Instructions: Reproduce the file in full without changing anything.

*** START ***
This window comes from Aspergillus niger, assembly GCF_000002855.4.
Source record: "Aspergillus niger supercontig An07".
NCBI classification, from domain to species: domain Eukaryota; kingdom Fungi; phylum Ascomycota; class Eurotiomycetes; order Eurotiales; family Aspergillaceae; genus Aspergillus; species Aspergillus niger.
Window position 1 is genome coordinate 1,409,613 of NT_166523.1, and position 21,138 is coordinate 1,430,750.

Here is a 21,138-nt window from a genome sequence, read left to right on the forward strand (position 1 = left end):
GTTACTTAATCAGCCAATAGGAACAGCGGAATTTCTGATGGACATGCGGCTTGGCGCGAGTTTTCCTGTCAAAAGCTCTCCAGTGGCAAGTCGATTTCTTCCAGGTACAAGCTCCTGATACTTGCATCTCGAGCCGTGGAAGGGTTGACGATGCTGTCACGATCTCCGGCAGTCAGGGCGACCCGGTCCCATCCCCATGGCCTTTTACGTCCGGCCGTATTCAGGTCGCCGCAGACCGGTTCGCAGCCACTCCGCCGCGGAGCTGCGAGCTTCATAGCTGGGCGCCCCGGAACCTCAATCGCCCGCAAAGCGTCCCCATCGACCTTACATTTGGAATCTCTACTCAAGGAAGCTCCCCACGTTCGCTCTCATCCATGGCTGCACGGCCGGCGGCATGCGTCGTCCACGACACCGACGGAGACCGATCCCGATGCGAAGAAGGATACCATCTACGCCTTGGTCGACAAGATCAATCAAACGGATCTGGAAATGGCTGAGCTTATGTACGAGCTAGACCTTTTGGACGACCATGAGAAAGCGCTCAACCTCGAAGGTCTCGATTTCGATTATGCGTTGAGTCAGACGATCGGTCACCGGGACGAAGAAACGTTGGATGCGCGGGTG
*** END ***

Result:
This window comes from Aspergillus niger, assembly GCF_000002855.4.
Source record: "Aspergillus niger supercontig An07".
NCBI classification, from domain to species: domain Eukaryota; kingdom Fungi; phylum Ascomycota; class Eurotiomycetes; order Eurotiales; family Aspergillaceae; genus Aspergillus; species Aspergillus niger.
Window position 1 is genome coordinate 1,409,613 of NT_166523.1, and position 21,138 is coordinate 1,430,750.

Here is a 21,138-nt window from a genome sequence, read left to right on the forward strand (position 1 = left end):
GTTACTTAATCAGCCAATAGGAACAGCGGAATTTCTGATGGACATGCGGCTTGGCGCGAGTTTTCCTGTCAAAAGCTCTCCAGTGGCAAGTCGATTTCTTCCAGGTACAAGCTCCTGATACTTGCATCTCGAGCCGTGGAAGGGTTGACGATGCTGTCACGATCTCCGGCAGTCAGGGCGACCCGGTCCCATCCCCATGGCCTTTTACGTCCGGCCGTATTCAGGTCGCCGCAGACCGGTTCGCAGCCACTCCGCCGCGGAGCTGCGAGCTTCATAGCTGGGCGCCCCGGAACCTCAATCGCCCGCAAAGCGTCCCCATCGACCTTACATTTGGAATCTCTACTCAAGGAAGCTCCCCACGTTCGCTCTCATCCATGGCTGCACGGCCGGCGGCATGCGTCGTCCACGACACCGACGGAGACCGATCCCGATGCGAAGAAGGATACCATCTACGCCTTGGTCGACAAGATCAATCAAACGGATCTGGAAATGGCTGAGCTTATGTACGAGCTAGACCTTTTGGACGACCATGAGAAAGCGCTCAACCTCGAAGGTCTCGATTTCGATTATGCGTTGAGTCAGACGATCGGTCACCGGGACGAAGAAACGTTGGATGCGCGGGTG